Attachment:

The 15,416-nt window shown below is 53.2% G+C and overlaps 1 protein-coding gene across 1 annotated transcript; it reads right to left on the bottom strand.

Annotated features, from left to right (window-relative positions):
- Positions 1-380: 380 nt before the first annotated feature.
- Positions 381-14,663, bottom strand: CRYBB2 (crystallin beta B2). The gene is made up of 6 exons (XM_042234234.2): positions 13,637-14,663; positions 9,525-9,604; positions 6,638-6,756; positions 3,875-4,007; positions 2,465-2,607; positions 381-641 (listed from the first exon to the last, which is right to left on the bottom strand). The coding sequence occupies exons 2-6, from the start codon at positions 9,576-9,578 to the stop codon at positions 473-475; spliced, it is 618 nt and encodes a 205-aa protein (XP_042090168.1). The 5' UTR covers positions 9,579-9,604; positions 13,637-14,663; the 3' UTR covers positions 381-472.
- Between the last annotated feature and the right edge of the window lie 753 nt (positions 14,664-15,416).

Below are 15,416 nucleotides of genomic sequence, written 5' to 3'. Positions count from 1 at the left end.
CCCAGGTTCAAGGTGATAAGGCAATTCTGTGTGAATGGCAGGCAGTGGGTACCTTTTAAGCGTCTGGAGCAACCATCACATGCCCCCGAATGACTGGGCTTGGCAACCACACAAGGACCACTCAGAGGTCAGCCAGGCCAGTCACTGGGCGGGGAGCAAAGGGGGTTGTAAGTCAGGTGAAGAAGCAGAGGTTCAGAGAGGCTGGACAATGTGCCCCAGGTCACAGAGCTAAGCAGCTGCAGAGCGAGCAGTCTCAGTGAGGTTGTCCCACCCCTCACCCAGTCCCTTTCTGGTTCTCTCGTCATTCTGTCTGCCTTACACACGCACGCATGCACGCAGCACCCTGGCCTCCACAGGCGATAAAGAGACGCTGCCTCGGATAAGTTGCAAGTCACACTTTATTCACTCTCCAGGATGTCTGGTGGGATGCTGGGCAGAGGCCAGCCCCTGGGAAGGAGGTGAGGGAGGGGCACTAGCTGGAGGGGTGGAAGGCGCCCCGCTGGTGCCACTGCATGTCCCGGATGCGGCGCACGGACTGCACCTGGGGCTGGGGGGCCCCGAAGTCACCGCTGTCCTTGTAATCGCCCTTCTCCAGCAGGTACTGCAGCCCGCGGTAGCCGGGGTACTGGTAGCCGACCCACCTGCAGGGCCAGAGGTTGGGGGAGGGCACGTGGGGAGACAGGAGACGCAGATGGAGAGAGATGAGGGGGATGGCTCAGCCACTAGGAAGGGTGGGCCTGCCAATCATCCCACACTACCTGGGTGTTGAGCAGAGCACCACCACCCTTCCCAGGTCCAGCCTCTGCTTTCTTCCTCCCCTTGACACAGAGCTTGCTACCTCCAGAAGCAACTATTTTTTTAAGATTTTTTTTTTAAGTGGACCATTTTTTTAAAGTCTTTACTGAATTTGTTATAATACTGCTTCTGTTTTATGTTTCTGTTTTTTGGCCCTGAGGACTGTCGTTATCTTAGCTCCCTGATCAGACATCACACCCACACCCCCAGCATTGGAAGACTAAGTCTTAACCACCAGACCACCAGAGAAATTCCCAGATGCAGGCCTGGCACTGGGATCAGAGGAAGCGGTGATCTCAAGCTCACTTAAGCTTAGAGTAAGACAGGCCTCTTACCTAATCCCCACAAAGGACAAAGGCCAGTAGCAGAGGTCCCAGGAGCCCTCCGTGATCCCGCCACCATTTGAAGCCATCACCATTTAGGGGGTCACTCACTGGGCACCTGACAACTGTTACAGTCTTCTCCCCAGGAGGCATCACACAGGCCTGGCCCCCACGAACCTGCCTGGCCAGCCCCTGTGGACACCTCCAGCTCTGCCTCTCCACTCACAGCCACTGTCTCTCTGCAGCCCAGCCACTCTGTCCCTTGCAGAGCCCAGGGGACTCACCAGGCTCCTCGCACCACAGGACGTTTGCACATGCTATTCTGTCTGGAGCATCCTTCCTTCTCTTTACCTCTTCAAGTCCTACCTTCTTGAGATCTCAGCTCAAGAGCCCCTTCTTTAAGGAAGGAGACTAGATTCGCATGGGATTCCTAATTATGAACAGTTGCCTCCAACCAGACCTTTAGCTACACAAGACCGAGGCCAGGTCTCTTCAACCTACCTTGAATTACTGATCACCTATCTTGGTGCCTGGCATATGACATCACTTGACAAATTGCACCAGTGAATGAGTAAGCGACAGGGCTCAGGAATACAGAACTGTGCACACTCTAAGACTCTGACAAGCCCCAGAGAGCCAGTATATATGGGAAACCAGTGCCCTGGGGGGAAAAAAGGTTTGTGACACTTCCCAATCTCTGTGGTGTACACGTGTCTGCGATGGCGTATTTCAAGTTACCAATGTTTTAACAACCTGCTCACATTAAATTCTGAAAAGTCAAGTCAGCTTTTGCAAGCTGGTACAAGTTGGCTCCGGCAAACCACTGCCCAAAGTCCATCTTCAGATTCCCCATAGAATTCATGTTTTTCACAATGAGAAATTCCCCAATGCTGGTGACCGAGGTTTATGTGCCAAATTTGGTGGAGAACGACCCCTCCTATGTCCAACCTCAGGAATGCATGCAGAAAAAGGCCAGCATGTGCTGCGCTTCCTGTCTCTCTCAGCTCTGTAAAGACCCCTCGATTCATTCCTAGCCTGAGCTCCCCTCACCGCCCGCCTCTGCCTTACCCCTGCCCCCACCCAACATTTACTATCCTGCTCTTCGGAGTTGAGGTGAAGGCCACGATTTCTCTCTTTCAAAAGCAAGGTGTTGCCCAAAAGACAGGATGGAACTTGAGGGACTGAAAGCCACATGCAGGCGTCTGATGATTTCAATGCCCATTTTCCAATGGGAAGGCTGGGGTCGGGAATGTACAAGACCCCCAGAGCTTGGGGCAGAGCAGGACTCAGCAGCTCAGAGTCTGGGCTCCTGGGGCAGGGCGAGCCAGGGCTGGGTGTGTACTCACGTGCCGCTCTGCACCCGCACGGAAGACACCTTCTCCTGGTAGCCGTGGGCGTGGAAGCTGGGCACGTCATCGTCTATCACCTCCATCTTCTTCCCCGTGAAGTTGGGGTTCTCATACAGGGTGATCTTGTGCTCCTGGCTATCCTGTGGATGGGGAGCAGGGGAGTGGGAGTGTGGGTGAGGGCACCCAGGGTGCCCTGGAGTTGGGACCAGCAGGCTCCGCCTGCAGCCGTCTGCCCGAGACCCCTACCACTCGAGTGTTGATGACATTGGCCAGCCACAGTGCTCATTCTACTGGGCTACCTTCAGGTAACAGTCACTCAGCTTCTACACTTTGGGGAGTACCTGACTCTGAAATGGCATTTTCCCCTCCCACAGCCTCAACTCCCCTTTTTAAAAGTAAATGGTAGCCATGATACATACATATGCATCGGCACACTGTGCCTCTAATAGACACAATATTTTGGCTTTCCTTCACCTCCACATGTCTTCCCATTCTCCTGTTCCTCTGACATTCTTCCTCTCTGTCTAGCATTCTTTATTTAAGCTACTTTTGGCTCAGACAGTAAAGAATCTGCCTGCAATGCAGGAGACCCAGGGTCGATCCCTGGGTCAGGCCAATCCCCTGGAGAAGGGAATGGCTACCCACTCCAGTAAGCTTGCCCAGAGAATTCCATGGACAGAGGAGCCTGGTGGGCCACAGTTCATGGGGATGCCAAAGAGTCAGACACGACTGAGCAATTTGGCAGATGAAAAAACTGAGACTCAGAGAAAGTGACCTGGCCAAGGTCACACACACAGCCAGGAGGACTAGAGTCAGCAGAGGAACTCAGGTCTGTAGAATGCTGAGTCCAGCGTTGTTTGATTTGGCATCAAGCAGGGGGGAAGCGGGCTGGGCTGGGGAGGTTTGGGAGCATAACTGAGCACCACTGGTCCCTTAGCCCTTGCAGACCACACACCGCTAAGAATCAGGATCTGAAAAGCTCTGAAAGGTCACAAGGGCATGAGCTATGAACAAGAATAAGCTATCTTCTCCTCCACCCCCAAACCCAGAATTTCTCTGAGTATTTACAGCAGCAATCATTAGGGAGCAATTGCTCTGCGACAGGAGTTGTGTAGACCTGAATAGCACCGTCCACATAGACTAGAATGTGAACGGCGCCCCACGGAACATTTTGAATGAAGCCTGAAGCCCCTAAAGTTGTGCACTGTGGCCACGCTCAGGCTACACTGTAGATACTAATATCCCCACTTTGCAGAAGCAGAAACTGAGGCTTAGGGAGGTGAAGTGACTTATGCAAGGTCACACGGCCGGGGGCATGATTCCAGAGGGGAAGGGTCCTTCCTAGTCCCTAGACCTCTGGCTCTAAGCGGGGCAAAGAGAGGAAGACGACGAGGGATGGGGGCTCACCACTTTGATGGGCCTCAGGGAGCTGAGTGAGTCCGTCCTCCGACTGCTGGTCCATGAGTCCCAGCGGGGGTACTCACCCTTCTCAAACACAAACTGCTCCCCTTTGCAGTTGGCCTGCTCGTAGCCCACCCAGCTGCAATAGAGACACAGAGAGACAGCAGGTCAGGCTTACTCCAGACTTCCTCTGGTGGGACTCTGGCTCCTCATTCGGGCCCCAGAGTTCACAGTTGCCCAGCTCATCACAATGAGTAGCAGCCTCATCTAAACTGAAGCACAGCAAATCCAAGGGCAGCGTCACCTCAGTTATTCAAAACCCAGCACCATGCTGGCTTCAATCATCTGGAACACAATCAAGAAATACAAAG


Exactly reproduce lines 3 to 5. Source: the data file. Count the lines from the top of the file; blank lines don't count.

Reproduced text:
- Positions 1-380: 380 nt before the first annotated feature.
- Positions 381-14,663, bottom strand: CRYBB2 (crystallin beta B2). The gene is made up of 6 exons (XM_042234234.2): positions 13,637-14,663; positions 9,525-9,604; positions 6,638-6,756; positions 3,875-4,007; positions 2,465-2,607; positions 381-641 (listed from the first exon to the last, which is right to left on the bottom strand). The coding sequence occupies exons 2-6, from the start codon at positions 9,576-9,578 to the stop codon at positions 473-475; spliced, it is 618 nt and encodes a 205-aa protein (XP_042090168.1). The 5' UTR covers positions 9,579-9,604; positions 13,637-14,663; the 3' UTR covers positions 381-472.
- Between the last annotated feature and the right edge of the window lie 753 nt (positions 14,664-15,416).